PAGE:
Walmart has a fleet of floor-scrubber robots
Walmart is employing autonomous floor scrubbers to speed up the chore and free up janitorial workers’ time to get other tasks done, according to Walmart and the company making the machines, San Diego-based software technology company Brain Corp.
Brain Corp.’s BrainOS platform gives the machines autonomous navigation and data collection capabilities tied to a cloud-based system, according to a company press release.
Walmart brought the robot scrubbers into 78 stores in October, and plans to have some 360 in total, according to a company blog post.
Walmart isn’t a tech company the way Amazon is, but the retail giant has leveraged technology for decades — mostly in the service of making its operations more efficient.
In the current tech era, the retailer has pushed more than 1,400 patent applications since 2009, including biometric feedback and automated robotic shopping carts, virtual reality shopping and merchandising, in-store audio monitoring of store activities, alphabot robotics to speed up grocery pickup and autonomous robots that scan aisles for out-of-stock and mislabeled items. These scrubbers are just the latest example, doing much of the work of what for a human is a two-hour task, a Walmart spokesperson told Retail Dive in an interview.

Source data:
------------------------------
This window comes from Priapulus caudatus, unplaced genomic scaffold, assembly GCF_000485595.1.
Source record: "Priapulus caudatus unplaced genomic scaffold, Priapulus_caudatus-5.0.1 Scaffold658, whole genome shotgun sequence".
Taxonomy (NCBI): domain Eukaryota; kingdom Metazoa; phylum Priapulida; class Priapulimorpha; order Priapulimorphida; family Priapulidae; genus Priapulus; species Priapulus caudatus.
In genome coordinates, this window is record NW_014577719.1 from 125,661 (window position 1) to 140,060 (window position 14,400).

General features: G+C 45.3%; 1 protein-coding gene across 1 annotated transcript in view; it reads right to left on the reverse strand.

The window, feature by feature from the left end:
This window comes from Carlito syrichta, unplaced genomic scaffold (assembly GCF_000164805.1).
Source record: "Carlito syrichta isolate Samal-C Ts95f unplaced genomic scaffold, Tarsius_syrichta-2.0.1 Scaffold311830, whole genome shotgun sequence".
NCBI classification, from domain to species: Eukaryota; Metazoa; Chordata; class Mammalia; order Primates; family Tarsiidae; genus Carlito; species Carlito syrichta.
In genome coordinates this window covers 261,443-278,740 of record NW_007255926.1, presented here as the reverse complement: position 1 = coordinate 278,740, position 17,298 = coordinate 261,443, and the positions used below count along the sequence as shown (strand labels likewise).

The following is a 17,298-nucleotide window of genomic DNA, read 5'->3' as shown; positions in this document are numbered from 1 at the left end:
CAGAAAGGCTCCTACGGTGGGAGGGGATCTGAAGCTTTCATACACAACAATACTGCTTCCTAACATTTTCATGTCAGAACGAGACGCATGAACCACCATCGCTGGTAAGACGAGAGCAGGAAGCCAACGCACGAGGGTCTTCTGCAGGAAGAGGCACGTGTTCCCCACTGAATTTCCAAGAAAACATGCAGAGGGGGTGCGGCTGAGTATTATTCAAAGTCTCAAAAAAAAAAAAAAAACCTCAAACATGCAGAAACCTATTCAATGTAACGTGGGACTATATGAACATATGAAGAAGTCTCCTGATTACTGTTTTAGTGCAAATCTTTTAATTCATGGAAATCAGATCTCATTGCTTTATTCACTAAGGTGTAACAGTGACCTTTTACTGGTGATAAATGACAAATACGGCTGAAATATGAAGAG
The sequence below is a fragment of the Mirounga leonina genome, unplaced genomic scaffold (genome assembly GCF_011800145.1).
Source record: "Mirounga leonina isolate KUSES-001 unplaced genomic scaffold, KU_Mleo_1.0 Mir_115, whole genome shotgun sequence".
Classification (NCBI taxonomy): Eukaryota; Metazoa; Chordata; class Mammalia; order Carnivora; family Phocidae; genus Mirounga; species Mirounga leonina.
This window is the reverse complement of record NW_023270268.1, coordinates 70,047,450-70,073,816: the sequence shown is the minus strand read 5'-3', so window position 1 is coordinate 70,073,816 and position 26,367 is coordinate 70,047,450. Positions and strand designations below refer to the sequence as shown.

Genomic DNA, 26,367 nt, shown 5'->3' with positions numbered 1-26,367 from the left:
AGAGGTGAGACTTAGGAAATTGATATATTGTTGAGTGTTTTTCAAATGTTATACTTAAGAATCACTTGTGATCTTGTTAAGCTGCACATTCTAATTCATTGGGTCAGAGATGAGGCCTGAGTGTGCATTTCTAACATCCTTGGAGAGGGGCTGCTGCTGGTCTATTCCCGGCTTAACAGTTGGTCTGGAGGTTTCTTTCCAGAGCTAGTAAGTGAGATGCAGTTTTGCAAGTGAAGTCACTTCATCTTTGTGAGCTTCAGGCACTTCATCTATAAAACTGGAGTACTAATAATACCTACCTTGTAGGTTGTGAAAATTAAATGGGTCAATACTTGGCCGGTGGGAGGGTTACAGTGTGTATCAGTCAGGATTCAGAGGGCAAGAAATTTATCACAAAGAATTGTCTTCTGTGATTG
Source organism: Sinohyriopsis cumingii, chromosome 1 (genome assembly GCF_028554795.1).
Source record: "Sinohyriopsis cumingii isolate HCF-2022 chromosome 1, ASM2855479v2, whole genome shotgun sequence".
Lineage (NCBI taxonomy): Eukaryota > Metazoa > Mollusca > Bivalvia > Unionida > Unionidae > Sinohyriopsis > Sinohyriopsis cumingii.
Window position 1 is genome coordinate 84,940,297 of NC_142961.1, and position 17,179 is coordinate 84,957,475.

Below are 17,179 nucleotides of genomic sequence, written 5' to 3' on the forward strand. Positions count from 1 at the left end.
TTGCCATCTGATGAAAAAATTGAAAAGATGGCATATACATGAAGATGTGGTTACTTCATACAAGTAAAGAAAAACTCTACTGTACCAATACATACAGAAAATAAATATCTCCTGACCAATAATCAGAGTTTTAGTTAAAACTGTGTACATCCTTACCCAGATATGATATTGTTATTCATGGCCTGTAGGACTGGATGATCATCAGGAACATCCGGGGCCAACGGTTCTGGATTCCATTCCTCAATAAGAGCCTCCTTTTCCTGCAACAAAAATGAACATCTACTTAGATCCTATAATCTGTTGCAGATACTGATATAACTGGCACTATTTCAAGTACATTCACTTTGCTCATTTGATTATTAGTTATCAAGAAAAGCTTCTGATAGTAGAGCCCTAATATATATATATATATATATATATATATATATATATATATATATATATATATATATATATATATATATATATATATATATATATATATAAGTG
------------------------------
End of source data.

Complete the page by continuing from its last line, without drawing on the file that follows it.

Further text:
While such efficiencies might save Walmart both time and money, they come with a cost that the retailer — and the industry in general — hasn’t reckoned with, according to Doug Stephens, founder and president of Retail Prophet. Yet the displacement of so many jobs has serious implications, he told Retail Dive in an email.
"This is part of a much broader trend in which many of the frontline and operational staff in the retail sector are going to be dis-intermediated by technologies such as artificial intelligence and robotics," he said. "Inventory management, janitorial, checkout, customer service and even some routine management activities are rapidly migrating to technology. Essentially if your work is either physically or cognitively repetitive, you can rest assured someone is developing a technology to do that work."
In fact, there's a 92% probability that "vast numbers" of retail salespeople will be displaced by technology by 2023, Stephens said, citing a 2013 Oxford University study.
A Walmart spokesperson dismissed the concern, noting that the floor scrubbing job, which entails a worker riding the machine like a mower, is overly mundane and time consuming. The robot version still requires human assistance to some extent, and frees the worker up for other aspects of the job, he said.
But Stephens is skeptical of that, and warns that Walmart — and retailers that are similarly replacing workers with tech — could hurt the well being and spending power of their own customer base.
The retail industry is rife with operations that are increasingly being automated, and Walmart is "hardly alone in their technology strategy," Stephens also said, noting that warehouse employment, transportation, loss prevention, accounting functions and even store management are all poised to lessen their need for human resources, and that needs a societal fix. "Unless the job requires creativity, lateral problem solving or dynamism, it will fall under the microscope as an unnecessary cost," Stephens warned.
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